Ilse, however, has no problem in conjuring up an Elle Deco-style home for her trousers. "There's the Sixties inflatable look, of course," she says, "but for more user-friendly furniture I'd look at the transparent PS chairs from Ikea. A bit of pale Danish wood and those Kartell plastic trollies... Soft latex curtains might be rather beautiful," she adds, mentally clocking the picture for a future issue, no doubt.
The present issue of Elle Deco, however, is the one we are here to discuss, because it is guest edited by Joseph - a man famous for the style and content of his eponymous fashion shops, so famous in fact that he is only the second Joseph in history not to need a surname.
Guest editing is a curious concept from America, where every so often readers are happy to believe that some terribly famous person like Madonna or Bill Clinton sat in the editor's chair of a glossy magazine with a blue pen. Over here it is greeted with more scepticism. "Find out more about this guest editing business," urged my commissioning editor, "it sounds like a good way to get a month's holiday."
Actually, it was the bizarre notion of Nelson Mandela "editing" an issue of French Vogue (which he did two years ago after the Dalai Lama) that most inspired Ilse. She, however, has banished the notion of a holiday and gone for slightly less incongruous partnerships - with people from the world of design who can put their own visual stamp on the magazine. Terence Conran was the first guest editor, of the June issue which featured his apartment, junk furniture, "factory funk" and cigars aesthetically stubbed out in ashtrays or jammed between his lips.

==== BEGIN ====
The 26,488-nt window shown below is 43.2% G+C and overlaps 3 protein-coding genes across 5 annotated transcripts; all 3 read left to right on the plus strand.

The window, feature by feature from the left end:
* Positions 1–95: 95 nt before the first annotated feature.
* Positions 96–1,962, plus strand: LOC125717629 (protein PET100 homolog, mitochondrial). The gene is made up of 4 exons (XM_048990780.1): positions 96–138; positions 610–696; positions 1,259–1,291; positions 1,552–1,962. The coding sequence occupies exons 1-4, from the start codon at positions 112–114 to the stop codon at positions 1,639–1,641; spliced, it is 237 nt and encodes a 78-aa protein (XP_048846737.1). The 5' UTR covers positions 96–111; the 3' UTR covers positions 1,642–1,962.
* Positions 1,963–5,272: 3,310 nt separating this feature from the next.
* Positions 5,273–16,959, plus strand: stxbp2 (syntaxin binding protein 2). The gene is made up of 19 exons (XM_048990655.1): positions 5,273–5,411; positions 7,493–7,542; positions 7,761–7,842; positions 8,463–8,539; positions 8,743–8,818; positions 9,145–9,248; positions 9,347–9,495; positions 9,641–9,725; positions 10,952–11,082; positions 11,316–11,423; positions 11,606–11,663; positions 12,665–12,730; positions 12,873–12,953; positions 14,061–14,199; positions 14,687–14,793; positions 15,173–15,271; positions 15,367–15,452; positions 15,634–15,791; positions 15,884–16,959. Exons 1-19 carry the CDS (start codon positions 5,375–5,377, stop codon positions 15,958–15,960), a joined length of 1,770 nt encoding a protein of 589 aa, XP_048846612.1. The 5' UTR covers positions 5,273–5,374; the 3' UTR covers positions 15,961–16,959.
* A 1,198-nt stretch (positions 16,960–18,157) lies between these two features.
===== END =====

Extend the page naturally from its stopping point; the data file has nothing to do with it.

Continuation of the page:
Working with Joseph was quite different, says Ilse. "Terence was clear and logical, while Joseph put his feelings into the whole thing. He is totally intuitive and relies more on other people. He wanted pictures that told a story, a feeling, and some that had humour. The clear graphic- look-in-a-studio was not his cup of tea at all."
Joseph himself - small, fiftyish, bristling with energy, with an impish grin and a French accent that 30 years of living in England has done little to diminish - has always been at the cutting edge of interiors when it comes to shops. Norman Foster designed his first big store in Knightsbridge 20 years ago.
Joseph recalls with embarrassment how he had no idea, when someone suggested the name, that Foster was such a big fish. "I was a bit surprised when we had to make an appointment three weeks in advance," he says. "When my brother and I turned up at his office, and saw all the photos of his work, I just thought 'Let's get out of here', because we had no money."
Just as Foster was telling him the same thing, his first wife, who shopped at Joseph, appeared and smoothed the way for one of the first high-tech fashion shops. It gave Joseph a taste for working with the best. He then worked with Eva Jiricina, the Czech architect, one of the best exponents of "beautiful bones" interiors. The store she worked on for him was perhaps the most succesful, its simplicity and strength of materials having a warmth that the more pared-down interiors of his later shops lacks.
In the matt-black period of the Eighties, Joseph branched into homeware. "I was in Dean and Deluca [the ultra-hip deli] in New York, and looking at the customers. They had this shine in their eyes; they were getting excited by a beautiful cauliflower. Back in London, people were looking at wonderful, expensive clothes with dull eyes. They didn't get excited any more."